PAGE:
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Adventures in Home Pizza Making: Part III

It has certainly been a while since I wrote about my pizza experiments at home.  Last time we saw our superhero, I was still noodling with my dough recipes, and I was still unearthing some pretty significant take-aways in my quest to make a Neapolitan-style pizza at home without a fancy oven or special equipment.

While my dough continued to improve, the heat source was still a big question mark for me.  I was unsure that the grill was getting hot enough and was any better than making the pizza in my gas oven.  So I decided to give it a shot and see what happened.

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Making Ice Cream at Home: Take I

A few months ago, I met Jeni Bauer from Jeni’s Splendid Ice Creams.  When chatting with her, she let us know that she is working on a cookbook to help us amateurs make ice creams as unctuous and creamy as hers.

But I am impatient.  And I want to make my ice cream NOW.  So I hit the web to see if I could find any hints.  And indeed I did.  As it turns out, Jeni had given an interview with Food and Wine, sharing some of her secrets to making great ice creams at home.  Of course, being myself, I decided to loosely use her recipes as a guideline but to add my own little twist.  But more on that later.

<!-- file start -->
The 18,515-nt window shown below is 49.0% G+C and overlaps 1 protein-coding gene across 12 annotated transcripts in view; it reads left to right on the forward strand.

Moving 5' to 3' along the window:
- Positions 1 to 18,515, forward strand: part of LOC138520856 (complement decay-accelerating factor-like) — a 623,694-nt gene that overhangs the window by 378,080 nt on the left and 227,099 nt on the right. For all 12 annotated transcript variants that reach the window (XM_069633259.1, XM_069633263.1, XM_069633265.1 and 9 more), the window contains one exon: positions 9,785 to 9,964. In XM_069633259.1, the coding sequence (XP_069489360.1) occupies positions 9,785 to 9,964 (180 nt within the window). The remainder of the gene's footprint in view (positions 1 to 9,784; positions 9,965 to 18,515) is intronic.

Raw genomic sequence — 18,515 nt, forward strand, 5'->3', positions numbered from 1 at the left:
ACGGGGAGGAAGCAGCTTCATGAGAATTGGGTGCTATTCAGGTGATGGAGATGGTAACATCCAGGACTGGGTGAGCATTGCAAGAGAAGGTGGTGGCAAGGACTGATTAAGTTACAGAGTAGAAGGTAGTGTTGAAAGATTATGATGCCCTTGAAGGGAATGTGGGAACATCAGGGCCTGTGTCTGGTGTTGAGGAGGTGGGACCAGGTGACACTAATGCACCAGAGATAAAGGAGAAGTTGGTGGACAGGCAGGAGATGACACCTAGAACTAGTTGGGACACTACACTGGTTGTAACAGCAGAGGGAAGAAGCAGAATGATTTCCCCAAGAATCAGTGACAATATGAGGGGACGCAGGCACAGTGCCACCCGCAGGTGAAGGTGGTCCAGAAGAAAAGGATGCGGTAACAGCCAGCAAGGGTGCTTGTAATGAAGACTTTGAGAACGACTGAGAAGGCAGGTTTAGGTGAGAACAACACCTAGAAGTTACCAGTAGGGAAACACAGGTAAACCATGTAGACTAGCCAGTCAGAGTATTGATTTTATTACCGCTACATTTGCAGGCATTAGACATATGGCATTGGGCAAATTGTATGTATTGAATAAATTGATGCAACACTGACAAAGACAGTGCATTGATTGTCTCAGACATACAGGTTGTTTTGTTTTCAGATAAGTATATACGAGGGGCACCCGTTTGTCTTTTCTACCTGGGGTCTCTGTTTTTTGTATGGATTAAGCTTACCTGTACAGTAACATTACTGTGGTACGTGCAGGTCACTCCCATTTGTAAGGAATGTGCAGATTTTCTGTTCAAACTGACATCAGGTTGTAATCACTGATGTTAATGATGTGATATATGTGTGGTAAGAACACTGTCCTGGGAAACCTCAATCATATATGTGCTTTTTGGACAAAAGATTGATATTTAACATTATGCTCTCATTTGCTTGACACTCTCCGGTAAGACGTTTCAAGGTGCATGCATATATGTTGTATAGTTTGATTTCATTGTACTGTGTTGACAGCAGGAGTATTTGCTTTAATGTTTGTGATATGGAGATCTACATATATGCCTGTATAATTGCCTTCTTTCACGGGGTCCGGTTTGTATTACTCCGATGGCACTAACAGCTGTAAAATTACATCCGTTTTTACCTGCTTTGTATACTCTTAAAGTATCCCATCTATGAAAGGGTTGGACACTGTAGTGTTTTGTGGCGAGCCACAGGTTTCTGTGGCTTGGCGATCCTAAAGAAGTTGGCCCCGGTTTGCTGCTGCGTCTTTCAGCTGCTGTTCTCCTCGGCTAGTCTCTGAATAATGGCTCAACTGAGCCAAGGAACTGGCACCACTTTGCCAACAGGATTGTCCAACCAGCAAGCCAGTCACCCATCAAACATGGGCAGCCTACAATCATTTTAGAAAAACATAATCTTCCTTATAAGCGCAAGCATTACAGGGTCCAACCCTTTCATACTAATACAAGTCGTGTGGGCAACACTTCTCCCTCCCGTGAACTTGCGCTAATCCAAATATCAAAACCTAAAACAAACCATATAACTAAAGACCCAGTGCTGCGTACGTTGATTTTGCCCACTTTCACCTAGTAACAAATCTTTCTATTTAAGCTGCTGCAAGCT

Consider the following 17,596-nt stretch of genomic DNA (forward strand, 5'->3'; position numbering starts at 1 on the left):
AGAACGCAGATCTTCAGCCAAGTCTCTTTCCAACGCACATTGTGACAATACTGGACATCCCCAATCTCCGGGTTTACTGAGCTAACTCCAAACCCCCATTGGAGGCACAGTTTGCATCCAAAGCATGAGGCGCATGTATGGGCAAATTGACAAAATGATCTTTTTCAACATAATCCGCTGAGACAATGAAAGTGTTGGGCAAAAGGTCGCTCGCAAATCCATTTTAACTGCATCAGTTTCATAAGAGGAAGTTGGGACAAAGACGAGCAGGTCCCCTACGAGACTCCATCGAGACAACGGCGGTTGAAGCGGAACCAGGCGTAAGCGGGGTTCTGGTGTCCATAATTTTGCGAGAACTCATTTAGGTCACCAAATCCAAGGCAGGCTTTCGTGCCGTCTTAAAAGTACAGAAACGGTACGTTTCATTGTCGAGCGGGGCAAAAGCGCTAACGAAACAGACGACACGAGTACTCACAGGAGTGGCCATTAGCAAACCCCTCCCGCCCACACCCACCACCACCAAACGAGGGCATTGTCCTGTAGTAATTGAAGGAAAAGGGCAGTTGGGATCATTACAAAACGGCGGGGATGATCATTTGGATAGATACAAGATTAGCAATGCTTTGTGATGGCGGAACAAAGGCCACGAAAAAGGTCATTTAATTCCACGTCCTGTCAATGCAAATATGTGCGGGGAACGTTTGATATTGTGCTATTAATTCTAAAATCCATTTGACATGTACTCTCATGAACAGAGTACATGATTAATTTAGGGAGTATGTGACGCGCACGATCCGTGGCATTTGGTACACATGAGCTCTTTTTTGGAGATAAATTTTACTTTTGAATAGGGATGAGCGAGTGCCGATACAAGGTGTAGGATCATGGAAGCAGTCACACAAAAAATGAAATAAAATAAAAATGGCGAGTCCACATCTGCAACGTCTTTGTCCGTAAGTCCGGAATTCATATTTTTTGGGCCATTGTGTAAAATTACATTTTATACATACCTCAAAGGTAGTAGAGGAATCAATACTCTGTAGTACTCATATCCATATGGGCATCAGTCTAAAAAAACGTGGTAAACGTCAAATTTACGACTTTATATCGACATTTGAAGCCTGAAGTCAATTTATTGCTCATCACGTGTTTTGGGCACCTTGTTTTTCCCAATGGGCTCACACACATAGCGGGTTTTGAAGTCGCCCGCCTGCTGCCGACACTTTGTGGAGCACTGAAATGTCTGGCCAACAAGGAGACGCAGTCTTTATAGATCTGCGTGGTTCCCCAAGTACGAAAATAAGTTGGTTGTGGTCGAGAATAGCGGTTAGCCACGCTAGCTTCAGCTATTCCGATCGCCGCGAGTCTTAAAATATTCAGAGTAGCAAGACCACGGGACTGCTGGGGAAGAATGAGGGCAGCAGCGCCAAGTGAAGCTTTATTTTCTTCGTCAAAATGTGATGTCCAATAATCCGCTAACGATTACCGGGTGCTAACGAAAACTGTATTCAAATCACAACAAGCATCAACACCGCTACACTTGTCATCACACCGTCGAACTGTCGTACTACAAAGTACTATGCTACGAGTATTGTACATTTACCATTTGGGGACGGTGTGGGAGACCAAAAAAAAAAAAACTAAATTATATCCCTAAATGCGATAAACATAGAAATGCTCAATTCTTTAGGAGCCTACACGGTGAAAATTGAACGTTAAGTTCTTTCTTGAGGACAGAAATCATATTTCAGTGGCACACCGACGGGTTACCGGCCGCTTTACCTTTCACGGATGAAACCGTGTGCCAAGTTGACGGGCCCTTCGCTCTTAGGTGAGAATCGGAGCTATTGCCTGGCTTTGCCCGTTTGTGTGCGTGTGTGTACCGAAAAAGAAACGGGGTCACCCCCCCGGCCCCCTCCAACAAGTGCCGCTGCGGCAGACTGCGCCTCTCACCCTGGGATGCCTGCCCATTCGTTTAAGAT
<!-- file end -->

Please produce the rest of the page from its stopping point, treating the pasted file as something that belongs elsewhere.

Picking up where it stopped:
In order to familiarize myself with how ice cream actually works, I decided to do some research on how ice cream works scientifically.  I had made ice cream once before, and the results had been ok (my most dedicated readers will remember that it was the eggnog ice cream from Broguiere’s in Los Angeles).  The ice cream was flavorful but a bit too icy.  It was more like an eggnog granita (if such a food can exist).  With that experiment in mind, I wanted to know what was going on in the ice cream maker, and, if possible, how I could prevent an icy mess again.

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Adventures in the Kitchen: Spaghetti in (Beet) Red Sauce

After several weeks on the road, I have returned to New York City.  My break from the hustle and bustle of the city has left me rejuvenated and ready to once again inform the general public of my culinary exploits.

While I have several posts stewing on the back burner (food blog pun- ha!), I thought I’d knock out a quick one for another light dinner pasta that I made a few weeks back.  Per usual, I had very little in the apartment to eat and I did not want another sub-par prepared meal.  Half-heartedly taking a look in the fridge, i found a couple of smallish beets that were a little bit past their prime, but decided to do something with them.  I also had some old parmegiano reggiano.  And some Trader Joe’s spaghetti.  I decided that all of that stuff would probably work together.  Even if it didn’t, the redness from the beets would create the illusion of eating a hearty meat sauce, so I would trick myself into satiety.

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Adventures in the Kitchen: Wheatberry Salad